Severe Tropical Cyclones

Tropical cyclones (TC), depending on their location and strength, are known by various terms, such as hurricane, typhoon, tropical storm, cyclonic storm, and tropical depression. The first TC of the 2010 North Indian Ocean hurricane season formed in the Bay of Bengal on May 17th. Spanning hundreds of kilometers in diameter, Laila became a Category 1 tropical cyclone on May 19th with maximum sustained winds of 75 mph (120 km/hr). Affecting both Sri Lanka and India, the storm made landfall on the 20th near Bapatla, Andhra Pradesh in southeast India. This is the first May storm to affect the southeastern portion of the country in two decades. At least 56 people in India were killed and 75,000 displaced as heavy rains and strong winds battered the coast.


June 2010 Laila Tropical Cyclone

Tropical Storm Agatha, the first named storm of the 2010 Pacific hurricane season formed off the west coast of El Salvador on May 29th 2010. The storm made landfall near the Guatemala–Mexico border that same day. Although the storm only intensified to sustained winds of 45 mph (72 km/hr), the slow-moving system dumped up to three feet (almost one meter) of rain in parts of Guatemala, according to government officials. One of the deadliest Pacific tropical cyclones on record, at least 184 people were killed in Guatemala, El Salvador, and Honduras (with most of the deaths concentrated in Guatemala) and more than 165,000 were evacuated from their homes. All three countries declared states of emergencies. A large sinkhole more than 60 feet (18 meters) wide and 200 feet (60 meters) deep formed in the middle of Guatemala City, swallowing a street intersection and a three-story clothing factory. For Guatemala, this was the second disaster to occur within a short period of time. On May 27th 2010, Pacaya volcano erupted for the first time in more than a decade, spewing ash and debris for miles, killing three people, and forcing hundreds to flee their residences. The Gualtemala City airport—the third largest airport in Central America— closed on May 27th 2010 for several days as it was covered with ash up to three inches (80 mm) deep.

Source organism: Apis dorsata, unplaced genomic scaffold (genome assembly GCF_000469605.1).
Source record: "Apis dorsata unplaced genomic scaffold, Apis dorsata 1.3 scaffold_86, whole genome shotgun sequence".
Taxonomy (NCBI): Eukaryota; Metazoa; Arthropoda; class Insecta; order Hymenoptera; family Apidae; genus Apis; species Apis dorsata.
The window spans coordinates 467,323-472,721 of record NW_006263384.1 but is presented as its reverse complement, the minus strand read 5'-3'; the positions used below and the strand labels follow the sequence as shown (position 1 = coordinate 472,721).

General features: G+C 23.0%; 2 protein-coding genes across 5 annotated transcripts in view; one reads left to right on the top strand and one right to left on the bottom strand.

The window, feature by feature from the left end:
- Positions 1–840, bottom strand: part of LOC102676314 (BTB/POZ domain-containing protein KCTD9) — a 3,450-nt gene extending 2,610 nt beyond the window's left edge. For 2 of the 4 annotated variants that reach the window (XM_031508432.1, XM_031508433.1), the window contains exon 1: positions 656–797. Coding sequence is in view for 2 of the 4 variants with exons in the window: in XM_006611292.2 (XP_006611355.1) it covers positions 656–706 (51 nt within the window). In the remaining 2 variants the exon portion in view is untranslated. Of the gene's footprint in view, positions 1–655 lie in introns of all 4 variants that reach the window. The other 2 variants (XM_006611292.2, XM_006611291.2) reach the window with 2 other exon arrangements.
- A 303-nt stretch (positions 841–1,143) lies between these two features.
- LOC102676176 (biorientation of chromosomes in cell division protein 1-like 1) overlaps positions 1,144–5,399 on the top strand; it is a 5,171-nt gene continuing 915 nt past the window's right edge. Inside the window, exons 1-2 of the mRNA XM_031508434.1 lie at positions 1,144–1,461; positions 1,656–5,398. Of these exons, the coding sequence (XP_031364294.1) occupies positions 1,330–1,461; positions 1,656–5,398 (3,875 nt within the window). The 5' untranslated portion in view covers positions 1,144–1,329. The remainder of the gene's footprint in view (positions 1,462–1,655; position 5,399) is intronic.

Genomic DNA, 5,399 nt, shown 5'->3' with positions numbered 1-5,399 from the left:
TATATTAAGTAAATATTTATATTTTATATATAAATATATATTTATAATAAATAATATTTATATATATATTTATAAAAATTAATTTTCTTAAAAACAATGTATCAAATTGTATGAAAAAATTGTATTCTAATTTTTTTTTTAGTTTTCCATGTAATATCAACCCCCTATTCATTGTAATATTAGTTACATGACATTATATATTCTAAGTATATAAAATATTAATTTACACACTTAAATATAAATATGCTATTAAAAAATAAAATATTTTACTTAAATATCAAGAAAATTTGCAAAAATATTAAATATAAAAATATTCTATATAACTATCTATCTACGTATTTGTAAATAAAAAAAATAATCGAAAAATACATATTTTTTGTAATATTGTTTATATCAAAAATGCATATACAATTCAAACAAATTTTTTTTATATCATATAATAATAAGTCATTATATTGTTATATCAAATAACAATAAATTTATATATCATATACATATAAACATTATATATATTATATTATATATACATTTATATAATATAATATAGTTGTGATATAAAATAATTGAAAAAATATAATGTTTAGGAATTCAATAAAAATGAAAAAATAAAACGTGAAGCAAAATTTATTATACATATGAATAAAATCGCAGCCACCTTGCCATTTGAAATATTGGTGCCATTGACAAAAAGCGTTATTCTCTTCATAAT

Tropical Storm Hubert struck Madagascar on March 10th 2010, killing at least 36 people and rendering another 38,000 homeless. Madagascar lies in the main storm path of the Indian Ocean basin and typically sees three to four major tropical cyclones each year.

tropical cyclone Hubert

TC Ului developed on March 9th 2010 in the South Pacific. During a 24-hour period over March 13th-14th, Ului intensified from a tropical storm to Category 5 status, tying Hurricane Wilma for the fastest intensification of a system and making it the first Category 5 storm of the season.

During this time frame, maximum sustained winds increased from 65 mph (100 km/hr) to 160 mph (260 km/hr) while pressure at the center of the storm decreased from 982 mb to 918 mb. The storm rolled over the Solomon Islands as a Category 5, causing severe flooding and massive damage; no casualties were reported. The storm then weakened and made landfall on March 20th 2010 as a tropical storm in Queensland, Australia near Arlie Beach. As much as 18 inches (450 mm) fell in parts of the Mackay-Whitsunday region.

Located to the east of Ului, TC Tomas, a Category 4 storm at its peak, battered the South Pacific island nation of Fiji March 13th-16th. Sustained winds of 132 mph (212 km/hr), with gusts up to 161 mph (259 km/hr), tore through the northern Lau and Lomaiviti groups and the northern portion of Vanua Lau—the second largest island. A storm surge of 23 feet (7 m) was reported as more than 14 inches (350 mm) of rain was dumped over some areas. At least one death was blamed on the storm and a state of emergency was declared for the country’s northern and eastern regions on March 16th 2010.

tropical cyclone Ului

privacy policy